What Himle's biggest critic says about her resignation


After the news of the resignation of Karen Himle, the University of Minnesota official in the middle of the Troubled Waters documentary flap, I talked to Brian DeVore, communications coordinator for the Land Stewardship Project.

The nonprofit environmental organization has been perhaps the most vocal critic of how Himle and the U have handled the pulling of the controversial documentary, and called for her ouster when it happened. It also archived many of the documents and e-mails released by the U under a data release request.

Himle has denied that she resigned over the fiasco. And Bruininks said Himle’s resignation was due to the impending arrival of the new president, Eric Kaler, and that she’d always had the aim of going back into the private sector.

You could debate whether that’s just a face-saving move. DeVore told me:

It’s a good step. We wanted the person ultimately responsible for the decision to yank the film to be held accountable.

That said, the move seemed to have come out of the blue to him:

I was surprised. I figure if hadn’t happened, it wasn’t going to happen.

Himle came under intense criticism after it was revealed she had ties to agribusiness when she made the call to cancel the film’s premier. Critics such as DeVore railed against what they saw as a conflict of interest. They also questioned whether agribusiness interests had pressured Himle and university officials to pull the film.

University officials have said Himle made the phone call that canceled the film’s showing on Twin Cities Public Television — which in turn prompted the cancellation of its debut at the Bell Museum — but wasn’t necessarily the one who made the final decision.

Devore didn’t seem to buy that after reading the released correspondence. (Indeed, Himle was the most outspoken critic of the film, raising objections in e-mail after e-mail that had not been raised by others. Even Agriculture Dean Al Levine, though not a fan of the film, had warned against pulling it.)

Devore said:

From my looking at the e-mails, she was the one who pulled the trigger. … She was responsible. She made the decision. She was not a scapegoat. She had a lot of power, and she over-used it.

And yet just after the decision was apparently made, one staffer indicated in an e-mail that President Robert Bruininks had known about — and thus approved — the yanking of the film.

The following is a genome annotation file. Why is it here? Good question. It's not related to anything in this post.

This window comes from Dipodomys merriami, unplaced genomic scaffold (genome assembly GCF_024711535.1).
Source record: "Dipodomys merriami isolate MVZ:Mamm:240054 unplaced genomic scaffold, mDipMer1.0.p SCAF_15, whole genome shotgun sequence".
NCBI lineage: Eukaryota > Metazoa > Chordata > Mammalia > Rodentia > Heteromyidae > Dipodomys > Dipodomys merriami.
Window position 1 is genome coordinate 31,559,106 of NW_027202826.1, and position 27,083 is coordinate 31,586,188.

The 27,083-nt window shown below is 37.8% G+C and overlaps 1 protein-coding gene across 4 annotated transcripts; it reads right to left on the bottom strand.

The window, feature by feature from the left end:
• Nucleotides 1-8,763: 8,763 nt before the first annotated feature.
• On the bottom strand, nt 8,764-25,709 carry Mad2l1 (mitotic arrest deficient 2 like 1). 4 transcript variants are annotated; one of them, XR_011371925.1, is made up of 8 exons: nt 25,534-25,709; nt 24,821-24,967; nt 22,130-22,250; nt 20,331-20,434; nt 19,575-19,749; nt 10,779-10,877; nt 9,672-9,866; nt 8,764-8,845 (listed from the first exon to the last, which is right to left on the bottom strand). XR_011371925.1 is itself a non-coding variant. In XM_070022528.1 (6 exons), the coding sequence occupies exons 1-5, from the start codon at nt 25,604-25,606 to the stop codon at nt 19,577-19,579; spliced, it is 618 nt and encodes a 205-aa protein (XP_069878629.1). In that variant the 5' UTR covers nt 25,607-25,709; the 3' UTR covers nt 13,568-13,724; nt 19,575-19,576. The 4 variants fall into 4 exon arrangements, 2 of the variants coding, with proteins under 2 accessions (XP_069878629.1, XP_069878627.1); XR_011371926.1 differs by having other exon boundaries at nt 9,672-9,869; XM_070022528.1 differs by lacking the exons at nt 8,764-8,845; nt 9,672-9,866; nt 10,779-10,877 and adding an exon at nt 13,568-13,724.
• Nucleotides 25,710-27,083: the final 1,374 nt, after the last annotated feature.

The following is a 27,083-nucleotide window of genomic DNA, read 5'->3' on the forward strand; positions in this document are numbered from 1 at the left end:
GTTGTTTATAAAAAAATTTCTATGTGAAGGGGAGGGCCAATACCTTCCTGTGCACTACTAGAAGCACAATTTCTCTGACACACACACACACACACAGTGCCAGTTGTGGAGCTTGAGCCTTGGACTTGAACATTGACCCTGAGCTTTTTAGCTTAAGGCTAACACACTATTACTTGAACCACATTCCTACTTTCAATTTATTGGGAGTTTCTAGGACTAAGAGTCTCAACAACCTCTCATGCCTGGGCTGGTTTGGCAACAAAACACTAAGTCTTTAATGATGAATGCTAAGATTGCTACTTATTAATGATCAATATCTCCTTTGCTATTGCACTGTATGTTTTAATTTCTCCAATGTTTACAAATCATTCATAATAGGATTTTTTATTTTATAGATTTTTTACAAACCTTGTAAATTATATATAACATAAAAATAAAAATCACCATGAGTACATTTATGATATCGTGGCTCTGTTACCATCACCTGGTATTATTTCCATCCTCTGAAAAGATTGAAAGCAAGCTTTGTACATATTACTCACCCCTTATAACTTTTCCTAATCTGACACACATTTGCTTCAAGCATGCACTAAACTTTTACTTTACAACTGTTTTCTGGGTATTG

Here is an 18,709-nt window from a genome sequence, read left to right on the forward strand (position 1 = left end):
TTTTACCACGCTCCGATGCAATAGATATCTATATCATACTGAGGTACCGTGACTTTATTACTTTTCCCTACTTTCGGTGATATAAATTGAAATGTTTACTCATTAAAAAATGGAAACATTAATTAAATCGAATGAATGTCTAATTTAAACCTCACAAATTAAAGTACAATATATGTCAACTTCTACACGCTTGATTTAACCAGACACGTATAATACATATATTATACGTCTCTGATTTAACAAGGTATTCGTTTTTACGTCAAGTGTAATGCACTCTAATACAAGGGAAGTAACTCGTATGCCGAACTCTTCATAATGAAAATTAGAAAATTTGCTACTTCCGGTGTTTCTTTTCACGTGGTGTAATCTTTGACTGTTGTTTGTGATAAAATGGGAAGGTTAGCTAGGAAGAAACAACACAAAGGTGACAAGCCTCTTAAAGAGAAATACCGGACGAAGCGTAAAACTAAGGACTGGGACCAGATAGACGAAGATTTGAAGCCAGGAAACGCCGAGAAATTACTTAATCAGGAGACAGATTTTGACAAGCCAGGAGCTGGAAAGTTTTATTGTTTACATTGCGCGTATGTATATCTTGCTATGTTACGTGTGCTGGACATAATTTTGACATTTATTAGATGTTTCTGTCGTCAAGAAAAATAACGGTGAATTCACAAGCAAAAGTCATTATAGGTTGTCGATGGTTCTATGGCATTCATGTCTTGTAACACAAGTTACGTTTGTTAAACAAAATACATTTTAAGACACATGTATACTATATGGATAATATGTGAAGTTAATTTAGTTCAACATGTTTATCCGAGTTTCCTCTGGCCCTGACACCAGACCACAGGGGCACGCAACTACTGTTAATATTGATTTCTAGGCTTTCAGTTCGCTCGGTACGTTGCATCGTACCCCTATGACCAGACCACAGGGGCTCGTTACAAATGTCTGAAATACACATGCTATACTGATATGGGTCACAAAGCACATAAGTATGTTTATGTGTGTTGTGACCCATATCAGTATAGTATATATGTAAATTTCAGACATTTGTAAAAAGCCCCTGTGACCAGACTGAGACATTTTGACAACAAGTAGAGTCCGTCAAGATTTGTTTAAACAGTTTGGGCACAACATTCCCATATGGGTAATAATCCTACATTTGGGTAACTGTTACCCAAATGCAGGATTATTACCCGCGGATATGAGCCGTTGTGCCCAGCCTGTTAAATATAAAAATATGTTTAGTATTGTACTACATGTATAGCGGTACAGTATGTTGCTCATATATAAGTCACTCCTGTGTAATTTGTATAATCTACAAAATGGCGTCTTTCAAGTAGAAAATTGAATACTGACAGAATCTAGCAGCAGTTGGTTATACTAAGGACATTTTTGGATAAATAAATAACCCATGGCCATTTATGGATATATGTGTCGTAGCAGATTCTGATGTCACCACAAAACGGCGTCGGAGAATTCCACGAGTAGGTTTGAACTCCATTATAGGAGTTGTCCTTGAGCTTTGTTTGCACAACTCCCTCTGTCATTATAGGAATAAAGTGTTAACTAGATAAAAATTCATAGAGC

It does kind of sound like that. There were only five very brief emails from Bruininks, and they weren’t very illuminating. … We’ll never know.

DeVore said he has come to believe that the yanking of the film was a case of self-censorship, a chilling effect within the university brought on by past tussles with commercial interests over U research critical of agriculture:

I really think there was not this overt (outside) pressure in this particular case to say, “Pull this particular film. But there was this environment created where … agribusiness would go to people like Al Levine, complain bitterly, pull money and cause a lot of problems. It created this atmosphere where someone like Himle felt justified in pulling the film to pre-empt (negative reaction).

And the University of Minnesota still hasn’t — at least officially — found the root of the problem and resolved it, he said:

I think it’s really key that the U undertake a full investigation of how something like this came about. If we just replace (Himle) with someone with the ability to make a decision like this — a knee-jerk yanking of the film that had already been vetted — we may not be any better off than before. I hope (the resignation) is not just a way to fix public relations mistakes they made. We need real fixes.

DeVore said his organization has used the Troubled Waters fiasco to push the U to increase its support for “sustainable organic agricultural outreach.”

A reason the film was so controversial is that it showed (organic agriculture) in a positive light. We’ve suspected for a number of years that there’s this innate bias against any alternatives to (current methods used by large agricultural corporations). It has sort of reinvigorated us.